It is a known fact that there is increased liquidity during and before Christmas and New Year celebrations. Since Thanksgiving is an official holiday, followed by Black Friday, it makes for four days for consumers to shop for the holidays. This positive sentiment is translated into the stock market too. As companies expect greater profits during this time, their stocks tend to gain value as well. This sets the expectations of investors too.

Black Friday sales are also used as a benchmark to analyse the health of the economy. Many investors use Black Friday sales as a tool to judge how well the retail sector is doing. If the profits on Black Friday are less than expectations, then it is estimated that the economy has slowed down. On the contrary, if expectations are exceeded, then it means that the economy is performing better than anticipated.

Black Friday is also important because the U.S. stock market is closed on Thanksgiving. Thus, profits to businesses coming from the holidays are translated only a day later. Stock markets are also expected to show greater activity before the weekend. This makes Black Friday even more important for the equity market.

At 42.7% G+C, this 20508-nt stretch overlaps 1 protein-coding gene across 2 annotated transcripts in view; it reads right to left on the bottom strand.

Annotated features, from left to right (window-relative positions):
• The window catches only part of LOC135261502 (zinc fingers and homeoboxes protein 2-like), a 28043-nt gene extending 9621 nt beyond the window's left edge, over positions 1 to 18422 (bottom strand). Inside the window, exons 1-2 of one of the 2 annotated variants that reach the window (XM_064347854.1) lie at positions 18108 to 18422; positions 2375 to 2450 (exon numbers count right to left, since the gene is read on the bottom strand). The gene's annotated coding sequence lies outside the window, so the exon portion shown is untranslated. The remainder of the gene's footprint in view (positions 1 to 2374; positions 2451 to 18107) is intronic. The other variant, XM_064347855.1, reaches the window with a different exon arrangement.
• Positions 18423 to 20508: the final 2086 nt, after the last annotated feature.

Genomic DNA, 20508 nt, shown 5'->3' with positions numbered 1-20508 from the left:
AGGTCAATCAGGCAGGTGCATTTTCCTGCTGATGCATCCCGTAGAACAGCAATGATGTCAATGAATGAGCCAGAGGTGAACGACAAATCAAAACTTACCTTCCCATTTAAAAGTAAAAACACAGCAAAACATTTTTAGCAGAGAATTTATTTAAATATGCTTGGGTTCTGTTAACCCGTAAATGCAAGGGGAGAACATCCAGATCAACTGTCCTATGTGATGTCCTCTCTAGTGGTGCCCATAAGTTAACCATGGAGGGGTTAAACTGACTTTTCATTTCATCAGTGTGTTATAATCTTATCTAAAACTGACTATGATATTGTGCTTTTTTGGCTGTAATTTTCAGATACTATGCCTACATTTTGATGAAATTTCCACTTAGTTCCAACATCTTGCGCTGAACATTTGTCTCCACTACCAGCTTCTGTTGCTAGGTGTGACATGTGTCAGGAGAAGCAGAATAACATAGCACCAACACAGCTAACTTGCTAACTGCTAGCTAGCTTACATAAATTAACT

Black Friday has progressively become an online event. With the emergence of major ecommerce websites, most retail transactions happen virtually. Thus, Cyber Monday was introduced as a supplement to Black Friday.

Cyber Monday is especially important because companies offer discounts online and not on the physical stores. This is a much better method of providing discounts as there are lesser chances of people getting hurt or any law enforcement getting involved.

In times of the pandemic, firms should offer greater online discounts rather than a sale on their physical stores. It is expected that people would avail greater discounts virtually rather than driving down to stores.

A hammer clause also referred as blackmail clause is an insurance policy clause that gives the power to the insurer allowing to oblige the insured party to settle a claim, very much in a way a hammer is used against a nail.